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Science Driving the Future of Basic Life Support

Science Driving the Future of Basic Life Support

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Science Driving the Future of Basic Life Support

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  1. Paris Hotel and Casino  Las Vegas, Nevada Science Driving the Future of Basic Life Support Presented by: Dana Edelson, MD, MS, FAHA, FHM Medical Director of Rescue Care and Resiliency University of Chicago Medicine

  2. Presenter Disclosure Information Dana Edelson Science Driving the Future of Basic Life Support FINANCIAL DISCLOSURE: • Employed by the University of Chicago • Grants from the National Institutes of Health, Philips Healthcare, American Heart Association, Laerdal Medical • Ownership interest in Quant HC and intellectual property for analytics related to predicting in-hospital cardiac arrest UNLABELED/UNAPPROVED USES DISCLOSURE: • None

  3. History of Resuscitation Liss. Ann Emerg Med 1986; 15:65-72. Rolling Method (1856) Bellows Method (1500s) Barrel Method (1700s) Side to side compression (1831) Prone compression (1903) 1500 1600 1700 1800 1900 QCPR & IHCA |

  4. Development of closed chest cardiac massage (1960) QCPR & IHCA |

  5. Introduction of CPR sensing defibrillators (2005) QCPR & IHCA | 5

  6. Resuscitation Eras QCPR & IHCA |

  7. January 19, 2005 • Baseline CPR Quality QCPR & IHCA |

  8. Abella, JAMA, 2005 • Baseline CPR quality by trained rescuers QCPR & IHCA |

  9. Previously by Kramer-Johanson J, 2006; Edelson DP, 2006; Stiell, 2012 • Vadeboncoeur, Resuscitation, 2014 • Chest compression: deeper seems better yet again Mean Compression Depth, mm QCPR & IHCA |

  10. A decrease in rate (Vadeboncoeur, 2014) • An increase in leaning (Robertson-Dick, 2010) • Caution: an increase in depth often comes with QCPR & IHCA |

  11. Idris, Circulation, 2012 • Fast but not too fast… QCPR & IHCA |

  12. -Edelson, 2006; Rea, 2006; Sell, 2010; Christensen, 2009; Cheskes, 2013 • Pauses in chest compression are bad Shock Success, Percent n=17 n=18 n=10 n=8 Pre-Shock Pause, Seconds QCPR & IHCA |

  13. Worsen hemodynamics • Associated with poor outcomes • Clinical data sparse • Aufderheide, 2004 • Niles, 2011 • Hyperventilation and leaning are detrimental in animals QCPR & IHCA |

  14. Updates on feedback, debriefing and mechanical CPR for improving CPR quality and patient outcomes • Now that you can measure… QCPR & IHCA |

  15. Impact of feedback on compression depth Abella, Resus, 2007 Hostler, BMJ, 2011 IHCA OHCA QCPR & IHCA |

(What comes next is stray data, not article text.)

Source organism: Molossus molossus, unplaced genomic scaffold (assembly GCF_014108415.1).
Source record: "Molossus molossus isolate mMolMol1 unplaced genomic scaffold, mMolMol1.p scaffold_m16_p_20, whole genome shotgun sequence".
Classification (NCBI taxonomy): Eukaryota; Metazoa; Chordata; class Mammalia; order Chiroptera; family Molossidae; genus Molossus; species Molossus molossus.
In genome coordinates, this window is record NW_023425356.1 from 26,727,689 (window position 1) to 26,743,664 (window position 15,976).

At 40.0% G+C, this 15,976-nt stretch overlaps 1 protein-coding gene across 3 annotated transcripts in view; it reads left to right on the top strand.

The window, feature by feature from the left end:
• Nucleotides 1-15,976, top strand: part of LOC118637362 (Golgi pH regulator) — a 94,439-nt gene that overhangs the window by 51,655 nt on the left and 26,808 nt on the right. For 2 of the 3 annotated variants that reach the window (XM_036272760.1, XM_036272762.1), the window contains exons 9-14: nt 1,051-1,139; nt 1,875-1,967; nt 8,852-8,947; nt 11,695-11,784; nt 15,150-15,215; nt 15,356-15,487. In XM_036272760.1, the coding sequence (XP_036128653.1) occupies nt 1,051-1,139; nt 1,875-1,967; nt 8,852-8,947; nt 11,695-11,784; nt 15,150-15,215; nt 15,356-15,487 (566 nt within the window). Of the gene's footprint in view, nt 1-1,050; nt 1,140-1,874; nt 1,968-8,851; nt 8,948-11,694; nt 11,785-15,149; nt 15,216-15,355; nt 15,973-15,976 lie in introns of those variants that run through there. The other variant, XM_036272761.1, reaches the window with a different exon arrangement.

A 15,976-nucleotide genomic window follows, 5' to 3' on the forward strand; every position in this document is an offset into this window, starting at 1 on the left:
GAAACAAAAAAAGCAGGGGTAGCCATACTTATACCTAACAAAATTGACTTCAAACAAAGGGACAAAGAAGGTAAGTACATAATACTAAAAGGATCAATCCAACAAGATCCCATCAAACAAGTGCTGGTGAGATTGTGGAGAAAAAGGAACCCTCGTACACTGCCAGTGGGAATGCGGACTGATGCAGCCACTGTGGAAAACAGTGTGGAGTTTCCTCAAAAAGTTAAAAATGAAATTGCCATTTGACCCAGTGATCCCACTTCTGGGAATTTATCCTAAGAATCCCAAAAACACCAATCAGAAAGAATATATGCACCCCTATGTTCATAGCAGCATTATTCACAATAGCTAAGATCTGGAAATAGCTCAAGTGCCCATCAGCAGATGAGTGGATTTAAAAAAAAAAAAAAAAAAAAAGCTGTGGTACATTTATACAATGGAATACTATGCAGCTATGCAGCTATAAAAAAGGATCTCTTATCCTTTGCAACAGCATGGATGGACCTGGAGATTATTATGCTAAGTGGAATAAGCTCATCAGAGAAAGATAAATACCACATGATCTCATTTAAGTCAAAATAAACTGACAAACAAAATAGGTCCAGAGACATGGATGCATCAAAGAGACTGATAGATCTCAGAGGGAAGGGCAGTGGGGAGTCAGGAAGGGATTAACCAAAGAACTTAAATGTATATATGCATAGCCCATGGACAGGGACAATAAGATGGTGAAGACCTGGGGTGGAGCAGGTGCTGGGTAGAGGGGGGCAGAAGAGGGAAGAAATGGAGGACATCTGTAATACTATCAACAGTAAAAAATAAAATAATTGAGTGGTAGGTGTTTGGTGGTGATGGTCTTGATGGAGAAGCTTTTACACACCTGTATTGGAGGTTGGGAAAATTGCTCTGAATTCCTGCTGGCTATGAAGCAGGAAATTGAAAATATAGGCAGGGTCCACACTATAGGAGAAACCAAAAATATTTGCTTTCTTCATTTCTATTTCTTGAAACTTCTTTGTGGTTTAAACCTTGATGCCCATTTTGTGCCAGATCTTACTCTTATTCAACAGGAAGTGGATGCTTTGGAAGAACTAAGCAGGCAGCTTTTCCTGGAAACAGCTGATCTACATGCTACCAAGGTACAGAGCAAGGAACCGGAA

16. Impact of feedback on compression rate Abella, Resus, 2007 Hostler, BMJ, 2011 IHCA OHCA QCPR & IHCA |

  17. Feedback + situational training Bobrow, Ann Emerg Med, 2013 QCPR & IHCA |

  18. Debriefing QCPR & IHCA |

  19. QCPR & IHCA |

  20. Results: CPR at goal over time Abella, Resuscitaton, 2007 Edelson, Arch Int Med, 2008 Feedback + debriefing QCPR & IHCA |

  21. Results: Return of circulation Edelson, Arch Int Med, 2008 p=0.03 QCPR & IHCA |

  22. Pediatric Debriefing Data • Wolfe, Crit Care Med, 2014 QCPR & IHCA |

  23. Pediatric Debriefing Outcomes • Wolfe, Crit Care Med, 2014 QCPR & IHCA |

  24. Integrated Automated Load Band Distributing CPR QCPR & IHCA |

  25. June 14, 2006 Hallstrom et al. Multicenter, randomized Early discontinuation ↓ survival to discharge: 9.9%5.8% (p=0.06) ↓ neurologically intact survival: 7.5%3.1% (p=0.006) Ong et al. Richmond, VA. historical control ↑ROSC: 20.2%34.5%* ↑Survival to discharge: 2.9%9.7%* *p<0.05 QCPR & IHCA | 25

  26. QCPR & IHCA | 26

  27. Circ Trial Outcomes – no difference Compression fraction 0.80 in both groups!!! QCPR & IHCA |

  28. QCPR & IHCA | 28

  29. High-quality CPR should be recognized as the foundation on which all other resuscitative efforts are built • Continually adjust resuscitative efforts based on the patient’s physiological response • Capture CPR performance data in every cardiac arrest and use an ongoing CPR CQI program to optimize future resuscitative efforts • Final Consensus Recommendations • Meaney et al, Circulation, 2013 QCPR & IHCA |

  30. Recommendations (cont) Meaney et al, Circulation, 2013 • Target CPR performance metrics: • CCF >80% • Compression rate of 100–120/min • Compression depth of ≥50 mm in adults with no residual leaning • (At least one third the anterior-posterior dimension of the chest in infants and children) • Avoid excessive ventilation •  (Only minimal chest rise and a rate of <12 breaths/min) QCPR & IHCA | 30

  31. New data supports import of high quality CPR • Compression rate recommendations should likely include an upper limit • Data in support of real-time feedback is strengthened, though still no outcome benefit • Data in support of debriefing now includes a possible pediatric survival benefit • High quality manual CPR is equivalent to integrated automatic load-distributing band CPR • Conclusions QCPR & IHCA |

  32. Thank you QCPR & IHCA | 32

  33. Acknowledgements • Ben Abella, MD, MPhil • Lance Becker, MD • Trevor Yuen • Brian Robertson-Dick, MD • Meredith Borak, RN, MSN • Matt Churpek, MD, MPH, PhD • Frank Zadravecz, MPH • Nicole Twu, MS

  34. Questions?